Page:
TRI manufactures generator bearings that have either a single layer of insulation or are “doubled insulated” according to the needs of the application, including the space available. When TRI makes new generator bearings, TRI offers to include insulation in both the turbine end bearing and the exciter end bearing.
For existing generator bearings that have insulation, TRI is prepared to refurbish these bearings. Almost always the insulation characteristics are improved.
Babbitted bearings for industrial and large utility fans have been made from very crude to very sophisticated designs and materials.
Crude, low cost bearing design frequently lead to trouble. TRI refurbishes and improves existing fan bearings for better performance, or when it is appropriate, manufactures new bearings with pressure fed lubrication systems.
Very crude fan bearings are made with a coarse cast iron casting with dovetails (or mechanical Babbitt anchors) machined in the bore. Sometimes the Babbitt, whether lead based or tin based, is cast into the bore without any tinning, so there is complete dependency on the mechanical Babbitt anchors for retention of the Babbitt layer.
In some cases, the surfaces of the horizontal joints are only partially machined and the halves of the bearings are doweled and held together by only two bolts. Many of these bearings have water jackets with NPT threads for water pipes to cool the bearings.
Bearings of this design usually include two oiling rings that bring oil from the bottom of the oil reservoir to the journal surface. There is no oil flow when the shaft is not turning.
These bearings almost always start “dry”. That is, when the shaft is not rotating, the lube oil drains out, so that when it starts to rotate, there is minimal lubrication. The result is that the Babbitt layer at the bottom of the bearing gets hot and expands causing the Babbitt to distort in the dovetail grooves. The surface also wears slightly with every start. There are two inspection ports for each bearing, and operators are supposed to put a small amount of oil in each hole to avoid dry starts, but today when the number of operators is continually reduced, there are no operators available to oil the bearings.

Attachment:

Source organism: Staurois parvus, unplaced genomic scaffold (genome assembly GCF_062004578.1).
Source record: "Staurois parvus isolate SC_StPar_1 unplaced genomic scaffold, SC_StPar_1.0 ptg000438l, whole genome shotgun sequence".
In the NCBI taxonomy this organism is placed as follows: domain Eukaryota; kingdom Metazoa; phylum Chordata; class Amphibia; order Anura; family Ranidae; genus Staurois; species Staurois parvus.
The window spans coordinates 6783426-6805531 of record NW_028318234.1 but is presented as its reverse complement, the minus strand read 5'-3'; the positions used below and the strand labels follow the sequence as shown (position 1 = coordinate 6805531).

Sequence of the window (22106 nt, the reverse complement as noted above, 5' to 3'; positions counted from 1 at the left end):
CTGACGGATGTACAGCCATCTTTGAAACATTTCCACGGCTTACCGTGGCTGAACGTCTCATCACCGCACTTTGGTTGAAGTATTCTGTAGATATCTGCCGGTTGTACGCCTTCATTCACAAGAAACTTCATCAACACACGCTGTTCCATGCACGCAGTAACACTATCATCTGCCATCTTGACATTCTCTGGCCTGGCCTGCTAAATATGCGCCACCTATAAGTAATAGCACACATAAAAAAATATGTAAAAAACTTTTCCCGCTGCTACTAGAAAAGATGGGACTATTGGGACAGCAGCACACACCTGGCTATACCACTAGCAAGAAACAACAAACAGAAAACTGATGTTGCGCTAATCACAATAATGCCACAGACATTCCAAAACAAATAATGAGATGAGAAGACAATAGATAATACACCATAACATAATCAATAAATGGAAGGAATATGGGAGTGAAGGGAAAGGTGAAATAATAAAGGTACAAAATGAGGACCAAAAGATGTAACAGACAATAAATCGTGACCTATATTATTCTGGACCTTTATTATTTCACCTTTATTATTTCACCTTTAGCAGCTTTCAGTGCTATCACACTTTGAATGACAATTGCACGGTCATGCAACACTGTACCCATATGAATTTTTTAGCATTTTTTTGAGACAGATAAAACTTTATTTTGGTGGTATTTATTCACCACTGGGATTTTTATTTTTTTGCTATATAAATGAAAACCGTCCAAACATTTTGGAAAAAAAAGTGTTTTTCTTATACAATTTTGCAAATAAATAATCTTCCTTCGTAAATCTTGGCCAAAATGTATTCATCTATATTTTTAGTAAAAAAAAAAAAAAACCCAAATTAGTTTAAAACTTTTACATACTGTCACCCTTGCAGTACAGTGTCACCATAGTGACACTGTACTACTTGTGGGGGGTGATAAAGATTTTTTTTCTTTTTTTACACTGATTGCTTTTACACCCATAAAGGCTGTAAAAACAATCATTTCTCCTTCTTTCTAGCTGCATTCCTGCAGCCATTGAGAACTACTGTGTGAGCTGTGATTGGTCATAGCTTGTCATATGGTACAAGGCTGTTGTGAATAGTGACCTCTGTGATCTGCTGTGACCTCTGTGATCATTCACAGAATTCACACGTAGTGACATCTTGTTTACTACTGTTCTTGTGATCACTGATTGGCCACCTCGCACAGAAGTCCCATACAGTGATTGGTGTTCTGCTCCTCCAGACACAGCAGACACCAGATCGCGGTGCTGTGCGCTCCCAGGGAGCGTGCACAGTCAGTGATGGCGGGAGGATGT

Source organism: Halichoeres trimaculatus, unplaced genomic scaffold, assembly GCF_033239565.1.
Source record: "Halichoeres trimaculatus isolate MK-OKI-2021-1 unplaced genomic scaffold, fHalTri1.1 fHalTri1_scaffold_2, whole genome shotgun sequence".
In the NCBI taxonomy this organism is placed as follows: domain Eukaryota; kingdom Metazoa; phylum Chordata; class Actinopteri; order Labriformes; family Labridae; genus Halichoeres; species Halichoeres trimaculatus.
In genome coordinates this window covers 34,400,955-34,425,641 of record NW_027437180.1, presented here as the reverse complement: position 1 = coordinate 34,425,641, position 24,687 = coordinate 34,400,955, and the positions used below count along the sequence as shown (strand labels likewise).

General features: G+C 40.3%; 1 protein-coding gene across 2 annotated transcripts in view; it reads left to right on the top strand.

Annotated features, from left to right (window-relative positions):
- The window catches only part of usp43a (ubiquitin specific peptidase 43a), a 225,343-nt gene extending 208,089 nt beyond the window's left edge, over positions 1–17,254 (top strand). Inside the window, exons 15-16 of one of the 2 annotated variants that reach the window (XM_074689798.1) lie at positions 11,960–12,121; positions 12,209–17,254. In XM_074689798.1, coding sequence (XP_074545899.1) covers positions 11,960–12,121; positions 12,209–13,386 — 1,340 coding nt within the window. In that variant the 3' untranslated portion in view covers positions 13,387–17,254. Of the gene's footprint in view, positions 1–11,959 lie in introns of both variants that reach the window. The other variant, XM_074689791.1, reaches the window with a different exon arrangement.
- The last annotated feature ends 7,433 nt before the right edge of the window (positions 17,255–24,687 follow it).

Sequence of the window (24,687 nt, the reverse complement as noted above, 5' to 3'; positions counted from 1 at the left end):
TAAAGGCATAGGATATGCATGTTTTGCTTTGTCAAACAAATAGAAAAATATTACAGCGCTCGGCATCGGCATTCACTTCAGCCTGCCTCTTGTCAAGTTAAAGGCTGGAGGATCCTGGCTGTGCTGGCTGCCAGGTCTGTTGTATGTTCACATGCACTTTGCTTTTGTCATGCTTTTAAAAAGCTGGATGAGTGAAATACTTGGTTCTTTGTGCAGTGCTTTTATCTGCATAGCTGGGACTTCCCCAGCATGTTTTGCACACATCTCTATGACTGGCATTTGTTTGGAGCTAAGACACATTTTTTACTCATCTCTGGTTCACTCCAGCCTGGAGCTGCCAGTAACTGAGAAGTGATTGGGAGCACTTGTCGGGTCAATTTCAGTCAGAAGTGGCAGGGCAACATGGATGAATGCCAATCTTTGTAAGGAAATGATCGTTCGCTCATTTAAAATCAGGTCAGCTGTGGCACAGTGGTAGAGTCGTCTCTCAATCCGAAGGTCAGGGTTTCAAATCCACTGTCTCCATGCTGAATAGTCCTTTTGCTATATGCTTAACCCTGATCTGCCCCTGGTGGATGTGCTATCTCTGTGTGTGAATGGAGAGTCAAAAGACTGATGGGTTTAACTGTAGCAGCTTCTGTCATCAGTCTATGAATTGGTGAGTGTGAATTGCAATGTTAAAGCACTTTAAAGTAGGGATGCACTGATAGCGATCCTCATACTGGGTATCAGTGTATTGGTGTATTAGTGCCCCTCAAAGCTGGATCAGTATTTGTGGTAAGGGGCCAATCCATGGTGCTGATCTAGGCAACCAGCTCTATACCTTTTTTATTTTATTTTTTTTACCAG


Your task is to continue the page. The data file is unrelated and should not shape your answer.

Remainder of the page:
After repeated starts of this nature, the Babbitt cracks and the surface wears more, so that at some time the Babbitt smears or “wipes”, leading to more rapid bearing damage and ultimate failure.
It is difficult for these bearings to maintain a suitable geometry of the Babbitt bore and they have a high failure rate and need to be refurbished often.
There is no easy method to refurbish these bearings correctly. The joints can be machined and more screws can be installed. The NPT threads can be re-tapped, but the threads leak water into the oil. The cast iron surface cannot be properly cleaned to be able to install a proper chemical tinned surface.
The conclusion is that these low-cost cast iron bearings have been problems and they will continue to be problems without design changes.
The most sophisticated fan bearings have these features:
- an outer housing made from high quality cast iron or cast steel,
- a bearing liner machined from hot-worked steel, either rolled plate or a forging,
- a pressure-fed lubrication system that feeds conditioned oil into the bearing liner,
- an oil conditioning system with duplex pumps, filters, and oil to air coolers.
- oiling rings can be used to assure oiling on a rundown in the case of loss of AC power.
TRI works with all of the various types of bearings, from crude cast iron to sophisticated all steel bearings, refurbishing them without design change or making substantial improvements.
In many cases, customers have accepted TRI recommendations to upgrade fan bearings by going to improved materials and separate oil conditioning systems. For instance, TRI has designed and manufactured completely new fabricated steel housings, steel liners with chemically bonded tin-based Babbitt typical of the best turbine bearings, and suitable cooling means which depend upon the application, particularly the rotor weight, rotor speed, bearing size, and ambient temperature and air flow conditions for cooling.
Boiler Feed Pump Bearings
Boiler feed pumps are a critical components. A good bearing system will reduce vibrations in the pump and keep a unit running even in adverse conditions. There are many aspects to a good bearing design for pumps. TRI has experience with bearings, pumps and many other types of rotating equipment.
Weather you are dealing with bearing damage or pump vibration issues, TRI has a an experienced engineering staff that can analyze your system, recommend and refurbish bearing improvements or design a better pump bearing systems.
TRI has introduced a new line of tilt pad bearings specifically designed for boiler feed pumps. These bearings have a compact design so that they fit within the physical limitation typically required in bearing retrofit jobs.
The tilting pad bearing design offers advantages over more simplistic bearing designs. The main advantage is the ability of the bearing to adapt to movement caused by thermal expansion. As hot water enters the boiler feed pump, the center line will typically rise throwing your equipment out of alignment. This will lead to increasing bearing temperatures and vibration.
Our bearings can be used with Ingersoll pump, KSB pumps and many others